Since his breakthrough in 2012, Macklemore has become a divisive artist in the hip-hop community. Along with his trusted collaborator Ryan Lewis, Macklemore has provided teenagers everywhere with pop-friendly jams like the sing-a-long hit “Thrift Shop,” the fast-paced banger “Can’t Hold Us” and the proactive LGBTQ anthem “Same Love.” But after his and Lewis’s win for Best Rap Album at the 2013 Grammys for their studio debut The Heist, backlash seemed imminent. “Same Love” was deemed by some as disingenuous, while many believed Kendrick Lamar’s good kid, m.a.a.d. city should have won the award. However, the biggest surprise from the controversy came from Macklemore himself, who thought he didn’t deserve Best Rap Album either. Ultimately, Macklemore’s contradicting anxiety and pride in his music culminated into his sophomore record with Ryan Lewis, This Unruly Mess I’ve Made. Instead of delivering another set of club-ready singles like in The Heist, This Unruly Mess I’ve Made finds Macklemore attempting to tackle even larger socially conscious themes on an album with an ironically apt title.

On the theatrical opener “Light Tunnels,” Macklemore contextualizes these conflicted feelings about his rap album win with a step-by-step description of his journey to the Grammys. And while the 32-year-old Seattle rapper makes a powerful statement about the toxicity of fame and the artifice of awards shows, he stretches the almost 7-minute song a bit too long and a bit too thin. However, what’s really charging Macklemore’s lackluster rhymes on “Light Tunnels” is Ryan Lewis’s production, which remains as engrossing and immaculate as ever. Macklemore has the right to be upset with how the media and society treats him so harshly, but that doesn’t necessarily mean he should be so apologetic that he can’t just take credit for an award that he believed he didn’t deserve.


Macklemore’s internal conflict continues to be a recurring theme on the album. After he dramatically closes the first act, Macklemore enters into the bright and flashy “Downtown,” an instrumentally overblown and lyrically slipshod track that starts out as an ode to mopeds and then transforms abruptly into a Hamilton-esque anthem. Simply put, it’s a poor man’s “Thrift Shop.” It does have its moments, but most of them don’t even involve Macklemore; they come from the song’s breathtaking features, which include old-school hip-hop legends Melle Mel, Kool Moe Dee and Grandmaster Caz as well as Foxy Shazam vocalist Eric Nally, whose shrieking falsetto heightens “Downtown” ’s unsteady ambition. However, the album doesn’t seem to get better from there.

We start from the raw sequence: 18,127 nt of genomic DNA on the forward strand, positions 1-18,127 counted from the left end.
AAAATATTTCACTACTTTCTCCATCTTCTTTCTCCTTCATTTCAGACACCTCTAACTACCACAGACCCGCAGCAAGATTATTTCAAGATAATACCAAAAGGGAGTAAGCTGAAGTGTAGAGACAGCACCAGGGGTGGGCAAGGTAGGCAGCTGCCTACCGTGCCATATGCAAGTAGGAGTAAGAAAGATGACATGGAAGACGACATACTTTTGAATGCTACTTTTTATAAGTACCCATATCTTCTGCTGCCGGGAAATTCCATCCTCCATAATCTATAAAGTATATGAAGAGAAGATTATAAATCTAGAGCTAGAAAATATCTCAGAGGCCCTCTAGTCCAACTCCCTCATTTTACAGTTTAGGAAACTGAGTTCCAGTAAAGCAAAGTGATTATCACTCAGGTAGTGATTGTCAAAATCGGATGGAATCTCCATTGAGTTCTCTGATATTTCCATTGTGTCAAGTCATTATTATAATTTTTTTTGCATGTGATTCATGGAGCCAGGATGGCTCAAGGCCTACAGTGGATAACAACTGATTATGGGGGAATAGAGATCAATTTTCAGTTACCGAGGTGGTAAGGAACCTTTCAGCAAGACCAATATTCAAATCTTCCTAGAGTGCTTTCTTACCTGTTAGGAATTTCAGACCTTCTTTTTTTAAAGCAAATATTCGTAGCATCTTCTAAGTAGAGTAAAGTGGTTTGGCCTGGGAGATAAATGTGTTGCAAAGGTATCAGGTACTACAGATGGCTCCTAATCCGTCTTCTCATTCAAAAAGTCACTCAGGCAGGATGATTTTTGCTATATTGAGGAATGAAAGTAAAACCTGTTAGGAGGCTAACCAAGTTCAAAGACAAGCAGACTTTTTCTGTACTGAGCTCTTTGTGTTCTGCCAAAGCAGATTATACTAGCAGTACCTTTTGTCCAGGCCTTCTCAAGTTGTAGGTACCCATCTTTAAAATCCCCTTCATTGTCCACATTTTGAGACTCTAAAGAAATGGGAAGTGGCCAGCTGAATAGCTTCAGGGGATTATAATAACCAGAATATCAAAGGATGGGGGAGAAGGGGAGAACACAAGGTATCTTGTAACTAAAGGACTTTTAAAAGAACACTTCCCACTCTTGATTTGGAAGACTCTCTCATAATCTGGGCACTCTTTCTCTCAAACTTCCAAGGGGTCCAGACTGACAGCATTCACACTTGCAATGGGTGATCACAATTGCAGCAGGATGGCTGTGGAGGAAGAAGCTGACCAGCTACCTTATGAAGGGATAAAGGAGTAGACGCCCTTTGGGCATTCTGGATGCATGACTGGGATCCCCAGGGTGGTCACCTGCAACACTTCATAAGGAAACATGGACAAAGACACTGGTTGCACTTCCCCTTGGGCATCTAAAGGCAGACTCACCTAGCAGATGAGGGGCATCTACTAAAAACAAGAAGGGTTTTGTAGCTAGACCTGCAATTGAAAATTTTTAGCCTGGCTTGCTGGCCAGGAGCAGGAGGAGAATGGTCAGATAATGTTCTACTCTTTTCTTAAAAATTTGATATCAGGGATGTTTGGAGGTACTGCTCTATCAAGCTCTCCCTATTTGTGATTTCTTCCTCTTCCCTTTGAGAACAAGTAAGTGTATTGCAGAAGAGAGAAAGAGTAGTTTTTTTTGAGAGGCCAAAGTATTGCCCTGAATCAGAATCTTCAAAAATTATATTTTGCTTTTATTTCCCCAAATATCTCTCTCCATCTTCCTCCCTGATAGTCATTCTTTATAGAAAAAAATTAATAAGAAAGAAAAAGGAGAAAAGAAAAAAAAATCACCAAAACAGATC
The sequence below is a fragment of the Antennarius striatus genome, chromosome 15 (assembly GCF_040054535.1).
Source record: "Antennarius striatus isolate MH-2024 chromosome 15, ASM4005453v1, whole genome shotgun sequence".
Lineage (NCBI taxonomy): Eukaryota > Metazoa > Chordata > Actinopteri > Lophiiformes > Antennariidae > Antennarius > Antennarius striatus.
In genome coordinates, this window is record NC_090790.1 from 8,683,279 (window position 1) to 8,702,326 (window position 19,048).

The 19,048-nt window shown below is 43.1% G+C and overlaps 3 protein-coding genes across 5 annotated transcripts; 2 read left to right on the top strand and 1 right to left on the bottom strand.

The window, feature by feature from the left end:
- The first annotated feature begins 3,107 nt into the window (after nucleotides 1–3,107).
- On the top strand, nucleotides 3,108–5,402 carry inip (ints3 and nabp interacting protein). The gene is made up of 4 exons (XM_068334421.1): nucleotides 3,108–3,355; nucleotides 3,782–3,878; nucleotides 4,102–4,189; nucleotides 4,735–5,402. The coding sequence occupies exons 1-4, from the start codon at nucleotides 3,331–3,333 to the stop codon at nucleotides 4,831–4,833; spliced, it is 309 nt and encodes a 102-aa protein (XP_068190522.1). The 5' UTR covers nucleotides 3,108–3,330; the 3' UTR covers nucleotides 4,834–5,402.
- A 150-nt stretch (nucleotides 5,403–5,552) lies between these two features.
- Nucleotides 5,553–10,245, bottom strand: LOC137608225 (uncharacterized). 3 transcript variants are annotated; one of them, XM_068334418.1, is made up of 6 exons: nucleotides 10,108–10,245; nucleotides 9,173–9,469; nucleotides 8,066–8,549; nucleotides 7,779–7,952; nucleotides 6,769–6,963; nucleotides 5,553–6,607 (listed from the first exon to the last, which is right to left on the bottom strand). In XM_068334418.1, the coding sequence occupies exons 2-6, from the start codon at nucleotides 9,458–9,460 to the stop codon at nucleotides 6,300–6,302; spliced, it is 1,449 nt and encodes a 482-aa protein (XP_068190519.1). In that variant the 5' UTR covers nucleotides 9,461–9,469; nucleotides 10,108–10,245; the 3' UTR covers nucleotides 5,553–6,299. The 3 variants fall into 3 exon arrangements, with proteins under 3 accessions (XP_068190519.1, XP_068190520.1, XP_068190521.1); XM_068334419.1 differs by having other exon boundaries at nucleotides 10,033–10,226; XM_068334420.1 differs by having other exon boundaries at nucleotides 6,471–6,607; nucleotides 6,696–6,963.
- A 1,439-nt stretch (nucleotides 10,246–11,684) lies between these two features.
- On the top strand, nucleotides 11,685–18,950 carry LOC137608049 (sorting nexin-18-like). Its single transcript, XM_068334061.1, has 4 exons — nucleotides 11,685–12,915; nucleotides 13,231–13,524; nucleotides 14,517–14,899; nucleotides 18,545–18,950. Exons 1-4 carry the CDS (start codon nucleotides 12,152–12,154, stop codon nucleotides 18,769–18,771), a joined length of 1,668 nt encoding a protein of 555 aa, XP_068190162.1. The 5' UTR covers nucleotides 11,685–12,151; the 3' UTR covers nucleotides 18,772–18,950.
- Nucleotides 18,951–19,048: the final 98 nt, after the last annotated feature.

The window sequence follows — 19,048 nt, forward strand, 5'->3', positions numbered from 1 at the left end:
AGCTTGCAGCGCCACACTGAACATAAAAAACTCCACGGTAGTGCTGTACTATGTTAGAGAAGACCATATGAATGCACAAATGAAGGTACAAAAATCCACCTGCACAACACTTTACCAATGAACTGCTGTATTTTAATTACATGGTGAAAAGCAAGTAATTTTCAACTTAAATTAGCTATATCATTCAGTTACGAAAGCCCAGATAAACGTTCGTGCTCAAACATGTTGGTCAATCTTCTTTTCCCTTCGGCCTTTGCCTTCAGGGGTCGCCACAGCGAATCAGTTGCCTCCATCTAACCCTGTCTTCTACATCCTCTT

The overtly silly “Brad Pitt’s Cousin” has Macklemore making absurd quips about his cat’s Instagram, his dick (he calls it “Ron Burgundy”) and even makes a Deez Nuts reference. “Buckshot” ’s hip-hop heavy production and skilled guests (Bronx rapper KRS-One and Kanye West collaborator DJ Premier) is dampered by Macklemore’s nonsensical rapping and an annoying, whiny whistle sample that buzzes in the song’s background like a crying baby on an airplane. After “Buckshot” finishes, Fun Macklemore suddenly shifts into Contemplative Macklemore with a trio of maudlin ballads, “Growing Up,” “Kevin” and “St. Ides.” Macklemore’s well-intentioned message to his baby son on “Growing Up” has a sweet center and notable pop singer Ed Sheeran delivers a soaring chorus, though the song is a note too sentimental. Leon Bridges offers some strong vocals on “Kevin” but struggles to elevate the song’s clichéd lyrics (“Doctor, please/Give me a dose of the American Dream”). “St. Ides,” the only song off the album without a feature, is in dire need of one.

Though the album struggles to maintain a balance between corny raps and mature songs, Macklemore finds some form of thematic and sonic stability on “Need to Know,” the only real highlight on This Unruly Mess I’ve Made. A surprisingly poignant song, “Need to Know” is bolstered by Lewis’s piano-laden instrumental, Macklemore’s lyrics about drug addiction and an incredible guest verse from Chance the Rapper. It’s a track that reminds Macklemore fans of how positive and influential hip hop can be, especially with the right words and production.

Among the broad spectrum of white hip-hop artists — from laughable acts (Hoodie Allen, Iggy Azalea, Riff Raff) to mainstream artists (G-Eazy, Logic, Mac Miller) to rap veterans (Eminem, Action Bronson, El-P) — Macklemore is uneasily somewhere in the middle. He is, at most, a decent rapper. His charisma and tongue-in-cheek demeanor shines more than his storytelling. He and Lewis are certainly prolific in their music making, since both this record and The Heist were independently self-produced, self-recorded and self-released by the duo. But in terms of how Macklemore approaches his material, he’s a bit shaky and This Unruly Mess I’ve Made is a perfect example of that. Most of the “fun” songs aren’t very catchy and most of the “mature” songs aren’t very nuanced. Perhaps Macklemore’s difficulty in articulating his ideas can be simplified in the album’s final track “White Privilege II,” a lengthy, often confounding song in which Macklemore struggles to identify with the #BlackLivesMatter movement while being a white man in America. Macklemore definitely has the right intentions, but his execution in conveying them makes for a truly unruly mess.


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